Venise Felizor lay on a mattress in a warehouse-turned-shelter on a hot, sticky afternoon with her 20-month-old son, Wesly, in her arms, the boy coughing and wailing after suffering from diarrhea for days.
Originally from Haiti, they recently appeared in this tiny Panamanian village after a six-day hike through the jungle along the Colombian border, where armed robbers stole her husband’s backpack containing the $1,000 that he had saved from two years working in Chile. The thieves raped three women in their group.
“The way was very dangerous,” said Felizor, 26. “I thought my son was going to be lost. I saw scenes of death.”
Panamanian authorities are struggling to contend with a spike in the number of migrants passing through what is known as the Darien Gap, a roadless, lawless region of tropical isthmus that is one of the most dangerous stretches for people heading north from South America, usually toward the United States or Canada.
It’s the biggest migratory crisis Panama has faced since 2015-2016, when about 60,000 people crossed the Darien Gap, an exodus that prompted governments to temporarily close borders in Panama, Costa Rica and Nicaragua. According to the National Border Service of Panama, or Senafront, 7,316 migrants came through the Gap this year as of April 18. Such traffic tends to fall off during the imminent rainy season, but the numbers are still on pace to well exceed the 9,678 who made the passage last year and potentially rival 2015-2016.
In interviews, the migrants say they are fleeing poverty, misery, discrimination, political conflicts, war and extremist violence.
“I think what is happening at the Colombian-Panamanian border is a reflection of what is happening on an international level. … It is a search for hope, for opportunities, for well-being, for a vital minimum that is not being provided by the state where they come from,” said Johanna Fernanda Navas, a researcher on migration and human rights at the Catholic University of Colombia.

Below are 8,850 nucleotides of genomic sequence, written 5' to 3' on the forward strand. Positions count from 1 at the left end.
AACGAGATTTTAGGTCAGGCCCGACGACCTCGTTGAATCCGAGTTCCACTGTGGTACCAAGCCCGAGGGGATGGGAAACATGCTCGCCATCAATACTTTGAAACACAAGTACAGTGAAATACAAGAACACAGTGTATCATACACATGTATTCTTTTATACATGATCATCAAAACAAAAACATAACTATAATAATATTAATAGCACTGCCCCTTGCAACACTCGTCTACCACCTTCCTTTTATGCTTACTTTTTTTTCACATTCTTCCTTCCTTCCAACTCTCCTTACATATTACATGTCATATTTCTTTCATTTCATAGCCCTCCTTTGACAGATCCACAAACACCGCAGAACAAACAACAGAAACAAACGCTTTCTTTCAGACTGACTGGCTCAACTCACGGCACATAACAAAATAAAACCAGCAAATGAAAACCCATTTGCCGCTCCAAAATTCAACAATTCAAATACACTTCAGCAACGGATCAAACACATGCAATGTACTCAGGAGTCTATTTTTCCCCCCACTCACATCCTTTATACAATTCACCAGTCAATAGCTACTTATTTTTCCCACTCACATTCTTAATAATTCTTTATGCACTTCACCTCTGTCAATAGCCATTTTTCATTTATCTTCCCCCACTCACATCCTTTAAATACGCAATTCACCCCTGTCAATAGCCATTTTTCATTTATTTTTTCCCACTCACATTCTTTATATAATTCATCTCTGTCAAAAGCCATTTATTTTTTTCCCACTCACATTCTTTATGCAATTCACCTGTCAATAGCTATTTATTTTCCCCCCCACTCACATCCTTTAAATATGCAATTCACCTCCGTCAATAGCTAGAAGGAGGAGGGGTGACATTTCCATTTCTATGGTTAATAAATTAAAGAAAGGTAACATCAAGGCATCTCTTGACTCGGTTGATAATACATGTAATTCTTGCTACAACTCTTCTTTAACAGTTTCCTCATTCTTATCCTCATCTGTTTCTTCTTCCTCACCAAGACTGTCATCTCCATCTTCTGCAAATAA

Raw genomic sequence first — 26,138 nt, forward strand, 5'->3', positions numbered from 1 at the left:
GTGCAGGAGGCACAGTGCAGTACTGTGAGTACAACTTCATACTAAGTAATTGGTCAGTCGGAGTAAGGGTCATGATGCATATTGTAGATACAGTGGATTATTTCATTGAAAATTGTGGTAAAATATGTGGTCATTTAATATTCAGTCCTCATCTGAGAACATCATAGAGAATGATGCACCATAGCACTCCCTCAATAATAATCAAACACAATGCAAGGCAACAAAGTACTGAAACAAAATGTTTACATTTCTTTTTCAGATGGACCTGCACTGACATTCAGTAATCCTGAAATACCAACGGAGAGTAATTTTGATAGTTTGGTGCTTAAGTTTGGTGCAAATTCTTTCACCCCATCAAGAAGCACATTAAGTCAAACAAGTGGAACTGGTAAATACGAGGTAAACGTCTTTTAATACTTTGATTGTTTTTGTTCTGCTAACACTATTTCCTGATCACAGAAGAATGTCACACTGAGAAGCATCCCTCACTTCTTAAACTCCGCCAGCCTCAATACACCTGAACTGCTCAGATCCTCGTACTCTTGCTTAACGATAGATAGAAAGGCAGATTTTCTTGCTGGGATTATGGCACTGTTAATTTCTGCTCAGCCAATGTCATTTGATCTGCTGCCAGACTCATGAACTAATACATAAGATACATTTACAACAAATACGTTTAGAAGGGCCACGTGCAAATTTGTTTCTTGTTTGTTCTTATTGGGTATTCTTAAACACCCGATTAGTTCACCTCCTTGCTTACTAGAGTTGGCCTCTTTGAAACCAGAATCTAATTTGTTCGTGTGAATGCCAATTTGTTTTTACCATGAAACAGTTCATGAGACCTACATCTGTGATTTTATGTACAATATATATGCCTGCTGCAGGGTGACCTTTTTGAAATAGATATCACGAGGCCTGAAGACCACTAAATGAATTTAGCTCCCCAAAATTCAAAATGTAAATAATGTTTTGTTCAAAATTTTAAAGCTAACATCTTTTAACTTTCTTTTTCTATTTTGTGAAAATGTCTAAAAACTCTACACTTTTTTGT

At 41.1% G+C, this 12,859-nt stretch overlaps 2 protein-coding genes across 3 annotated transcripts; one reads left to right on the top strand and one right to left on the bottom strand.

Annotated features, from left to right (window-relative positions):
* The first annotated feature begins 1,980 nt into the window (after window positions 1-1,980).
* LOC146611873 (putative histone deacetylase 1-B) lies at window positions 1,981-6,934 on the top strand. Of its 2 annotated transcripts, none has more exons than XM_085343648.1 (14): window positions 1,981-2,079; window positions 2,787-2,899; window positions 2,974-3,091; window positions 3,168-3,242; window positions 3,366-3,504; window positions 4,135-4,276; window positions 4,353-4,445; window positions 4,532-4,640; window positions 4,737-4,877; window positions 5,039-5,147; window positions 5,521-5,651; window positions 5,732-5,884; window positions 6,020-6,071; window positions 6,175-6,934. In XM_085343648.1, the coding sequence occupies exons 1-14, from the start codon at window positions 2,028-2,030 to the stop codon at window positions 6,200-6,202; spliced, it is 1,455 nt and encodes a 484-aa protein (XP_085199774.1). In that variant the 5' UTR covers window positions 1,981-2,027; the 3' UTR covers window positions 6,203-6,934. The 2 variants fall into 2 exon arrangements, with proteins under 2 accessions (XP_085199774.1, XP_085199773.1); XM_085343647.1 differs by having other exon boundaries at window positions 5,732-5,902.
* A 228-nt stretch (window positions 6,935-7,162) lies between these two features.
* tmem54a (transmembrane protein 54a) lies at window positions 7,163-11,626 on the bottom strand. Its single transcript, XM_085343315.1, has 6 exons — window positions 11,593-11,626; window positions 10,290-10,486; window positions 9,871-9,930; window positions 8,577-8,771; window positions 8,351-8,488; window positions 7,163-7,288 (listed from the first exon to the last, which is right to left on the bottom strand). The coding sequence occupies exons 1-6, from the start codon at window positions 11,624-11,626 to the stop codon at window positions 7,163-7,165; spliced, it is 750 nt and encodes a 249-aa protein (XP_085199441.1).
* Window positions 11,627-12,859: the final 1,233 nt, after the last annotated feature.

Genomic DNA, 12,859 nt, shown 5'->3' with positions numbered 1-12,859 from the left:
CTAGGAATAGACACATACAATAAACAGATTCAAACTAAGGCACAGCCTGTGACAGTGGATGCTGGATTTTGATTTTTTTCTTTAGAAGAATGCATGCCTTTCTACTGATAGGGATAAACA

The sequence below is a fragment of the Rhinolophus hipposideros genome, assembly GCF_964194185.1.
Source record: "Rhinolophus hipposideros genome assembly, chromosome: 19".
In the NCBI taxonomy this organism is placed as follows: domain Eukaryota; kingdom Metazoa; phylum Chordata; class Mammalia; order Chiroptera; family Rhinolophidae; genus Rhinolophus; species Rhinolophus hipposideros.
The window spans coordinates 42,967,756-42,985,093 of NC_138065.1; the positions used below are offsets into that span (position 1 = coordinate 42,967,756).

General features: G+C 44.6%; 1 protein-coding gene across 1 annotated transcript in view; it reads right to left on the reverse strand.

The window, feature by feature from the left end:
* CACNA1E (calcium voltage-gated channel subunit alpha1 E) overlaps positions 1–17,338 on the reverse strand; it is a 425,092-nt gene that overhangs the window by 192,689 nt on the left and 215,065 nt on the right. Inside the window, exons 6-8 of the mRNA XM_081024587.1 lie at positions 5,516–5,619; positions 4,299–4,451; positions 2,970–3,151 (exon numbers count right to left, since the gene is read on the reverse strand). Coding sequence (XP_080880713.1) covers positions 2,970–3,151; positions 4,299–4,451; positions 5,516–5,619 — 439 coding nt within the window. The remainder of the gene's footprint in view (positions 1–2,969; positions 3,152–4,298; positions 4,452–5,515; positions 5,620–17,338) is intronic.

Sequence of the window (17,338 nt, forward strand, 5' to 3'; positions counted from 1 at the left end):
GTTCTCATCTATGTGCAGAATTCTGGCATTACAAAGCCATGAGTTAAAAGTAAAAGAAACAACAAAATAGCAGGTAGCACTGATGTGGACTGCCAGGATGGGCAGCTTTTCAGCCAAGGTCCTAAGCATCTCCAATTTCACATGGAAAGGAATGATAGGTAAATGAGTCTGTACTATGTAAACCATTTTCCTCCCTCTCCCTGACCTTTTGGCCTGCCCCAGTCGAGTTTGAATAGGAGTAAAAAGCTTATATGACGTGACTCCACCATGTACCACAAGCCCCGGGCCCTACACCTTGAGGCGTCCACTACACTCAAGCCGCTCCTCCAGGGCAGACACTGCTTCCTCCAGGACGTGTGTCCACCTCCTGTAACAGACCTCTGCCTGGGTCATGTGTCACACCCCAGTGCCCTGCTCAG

Most in the surge in Panama are migrants from Haiti or Cuba, with smaller numbers coming from African nations such as Cameroon and Congo, plus the South Asian countries of India, Bangladesh and Sri Lanka.
Cubans have for years flown to Ecuador to begin their journey, though recently many have begun to opt for abbreviated routes beginning in Panama or Nicaragua. Haitians came to South America years ago following their country’s disastrous 2010 earthquake, more recently deciding to move on when work dried up.
African and Asian migrants tend to arrive by boat or air in Brazil, crossing the Amazon to Peru and turning north through Ecuador to Colombia, where they hire smugglers to shepherd them through the Gap.
“Our jungle is a bad jungle. … That journey is very dangerous (with) unscrupulous people, ‘coyotes,’ who guide them through the jungle and abandon them to fate,” said José Samaniego, eastern brigade chief for Senafront in the town of Meteti, one of the last outposts along the Pan-American Highway before it ends on this side of the Darien Gap.
The Gap’s perils are numerous. Tales are common of robberies and sexual assault by marauding bands of armed Colombians and Panamanians, and encounters with the drug trafficking “mules” who walk the same paths as the migrants.
“The jungle aspect of it was so terrible because it was the survival of the fittest, you understand?” said Afolabi Ojo, who fled his home in northern Nigeria after the extremist group Boko Haram killed his entire family. “The environment was so deadly. You can imagine somebody coming from the bush, from the forest.”